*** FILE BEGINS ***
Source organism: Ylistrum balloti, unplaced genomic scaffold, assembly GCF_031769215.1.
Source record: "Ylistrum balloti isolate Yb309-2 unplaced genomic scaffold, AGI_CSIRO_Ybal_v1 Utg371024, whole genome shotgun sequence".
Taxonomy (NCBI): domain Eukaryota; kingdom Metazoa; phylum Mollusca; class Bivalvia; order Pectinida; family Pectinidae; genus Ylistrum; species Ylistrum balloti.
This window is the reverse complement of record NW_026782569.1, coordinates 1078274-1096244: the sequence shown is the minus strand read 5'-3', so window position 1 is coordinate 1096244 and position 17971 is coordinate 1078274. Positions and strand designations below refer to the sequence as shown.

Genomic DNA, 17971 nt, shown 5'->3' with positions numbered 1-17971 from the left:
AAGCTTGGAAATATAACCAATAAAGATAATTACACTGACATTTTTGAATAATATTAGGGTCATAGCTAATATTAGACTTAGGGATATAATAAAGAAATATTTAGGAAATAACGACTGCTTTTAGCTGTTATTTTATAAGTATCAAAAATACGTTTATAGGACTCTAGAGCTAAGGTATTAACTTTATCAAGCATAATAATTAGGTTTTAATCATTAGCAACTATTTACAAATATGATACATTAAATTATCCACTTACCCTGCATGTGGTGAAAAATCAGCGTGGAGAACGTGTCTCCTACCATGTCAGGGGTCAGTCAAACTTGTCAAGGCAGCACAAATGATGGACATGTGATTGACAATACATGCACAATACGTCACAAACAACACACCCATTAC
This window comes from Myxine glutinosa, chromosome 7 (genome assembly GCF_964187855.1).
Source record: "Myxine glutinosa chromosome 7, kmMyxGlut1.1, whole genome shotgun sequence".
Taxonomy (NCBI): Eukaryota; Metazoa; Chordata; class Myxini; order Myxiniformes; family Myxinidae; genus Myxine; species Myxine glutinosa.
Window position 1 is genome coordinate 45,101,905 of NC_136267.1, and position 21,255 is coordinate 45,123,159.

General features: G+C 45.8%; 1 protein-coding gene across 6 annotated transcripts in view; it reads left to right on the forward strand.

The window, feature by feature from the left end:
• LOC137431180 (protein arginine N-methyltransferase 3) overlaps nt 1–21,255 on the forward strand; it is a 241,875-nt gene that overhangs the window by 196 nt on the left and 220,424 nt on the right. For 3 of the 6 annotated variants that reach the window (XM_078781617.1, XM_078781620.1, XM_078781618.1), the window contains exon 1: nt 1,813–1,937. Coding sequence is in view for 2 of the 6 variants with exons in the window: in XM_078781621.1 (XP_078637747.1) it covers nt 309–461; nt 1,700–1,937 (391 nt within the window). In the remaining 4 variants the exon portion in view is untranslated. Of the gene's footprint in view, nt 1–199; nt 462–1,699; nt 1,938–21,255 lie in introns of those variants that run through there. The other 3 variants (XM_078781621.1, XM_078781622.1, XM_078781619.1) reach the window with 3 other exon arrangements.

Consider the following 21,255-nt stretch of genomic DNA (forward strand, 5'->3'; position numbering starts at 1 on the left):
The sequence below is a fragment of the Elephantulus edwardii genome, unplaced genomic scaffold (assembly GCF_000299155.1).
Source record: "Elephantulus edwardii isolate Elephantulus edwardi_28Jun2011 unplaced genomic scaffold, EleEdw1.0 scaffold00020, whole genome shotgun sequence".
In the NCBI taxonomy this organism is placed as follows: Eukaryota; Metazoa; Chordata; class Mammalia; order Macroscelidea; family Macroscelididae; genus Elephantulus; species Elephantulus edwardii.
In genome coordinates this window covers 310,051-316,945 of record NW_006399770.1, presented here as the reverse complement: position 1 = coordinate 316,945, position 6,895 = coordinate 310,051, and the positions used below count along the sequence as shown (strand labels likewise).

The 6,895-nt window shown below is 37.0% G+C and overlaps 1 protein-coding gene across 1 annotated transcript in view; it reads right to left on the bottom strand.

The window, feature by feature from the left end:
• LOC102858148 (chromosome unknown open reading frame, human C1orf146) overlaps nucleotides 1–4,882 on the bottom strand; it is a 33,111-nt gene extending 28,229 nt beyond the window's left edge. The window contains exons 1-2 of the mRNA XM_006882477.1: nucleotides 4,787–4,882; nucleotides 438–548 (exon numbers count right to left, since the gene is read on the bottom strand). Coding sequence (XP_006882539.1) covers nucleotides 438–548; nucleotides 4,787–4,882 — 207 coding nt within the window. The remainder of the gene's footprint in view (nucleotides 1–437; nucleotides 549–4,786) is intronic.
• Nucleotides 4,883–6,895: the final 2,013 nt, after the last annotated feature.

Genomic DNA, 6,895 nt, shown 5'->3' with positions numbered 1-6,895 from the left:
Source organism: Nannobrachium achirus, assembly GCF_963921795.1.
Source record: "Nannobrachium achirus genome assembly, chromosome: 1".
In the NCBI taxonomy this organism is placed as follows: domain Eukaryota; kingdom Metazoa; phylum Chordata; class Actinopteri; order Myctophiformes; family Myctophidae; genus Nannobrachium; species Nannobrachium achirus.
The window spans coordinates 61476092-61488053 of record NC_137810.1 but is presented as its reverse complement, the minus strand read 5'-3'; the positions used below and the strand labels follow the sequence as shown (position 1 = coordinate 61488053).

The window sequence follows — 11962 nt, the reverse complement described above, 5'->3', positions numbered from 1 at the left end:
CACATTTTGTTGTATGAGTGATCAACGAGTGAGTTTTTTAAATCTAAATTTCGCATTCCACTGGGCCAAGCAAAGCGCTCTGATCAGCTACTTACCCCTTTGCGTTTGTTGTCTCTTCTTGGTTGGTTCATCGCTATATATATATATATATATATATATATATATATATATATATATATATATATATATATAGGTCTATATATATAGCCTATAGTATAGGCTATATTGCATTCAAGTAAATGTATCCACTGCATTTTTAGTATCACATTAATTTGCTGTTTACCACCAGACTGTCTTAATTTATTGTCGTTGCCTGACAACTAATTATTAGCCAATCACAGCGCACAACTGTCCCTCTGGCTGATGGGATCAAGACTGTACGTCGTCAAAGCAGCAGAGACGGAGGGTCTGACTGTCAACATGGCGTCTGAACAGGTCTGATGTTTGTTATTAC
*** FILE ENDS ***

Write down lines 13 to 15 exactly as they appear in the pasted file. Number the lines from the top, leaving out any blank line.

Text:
• LOC137431180 (protein arginine N-methyltransferase 3) overlaps nt 1–21,255 on the forward strand; it is a 241,875-nt gene that overhangs the window by 196 nt on the left and 220,424 nt on the right. For 3 of the 6 annotated variants that reach the window (XM_078781617.1, XM_078781620.1, XM_078781618.1), the window contains exon 1: nt 1,813–1,937. Coding sequence is in view for 2 of the 6 variants with exons in the window: in XM_078781621.1 (XP_078637747.1) it covers nt 309–461; nt 1,700–1,937 (391 nt within the window). In the remaining 4 variants the exon portion in view is untranslated. Of the gene's footprint in view, nt 1–199; nt 462–1,699; nt 1,938–21,255 lie in introns of those variants that run through there. The other 3 variants (XM_078781621.1, XM_078781622.1, XM_078781619.1) reach the window with 3 other exon arrangements.

Consider the following 21,255-nt stretch of genomic DNA (forward strand, 5'->3'; position numbering starts at 1 on the left):
The sequence below is a fragment of the Elephantulus edwardii genome, unplaced genomic scaffold (assembly GCF_000299155.1).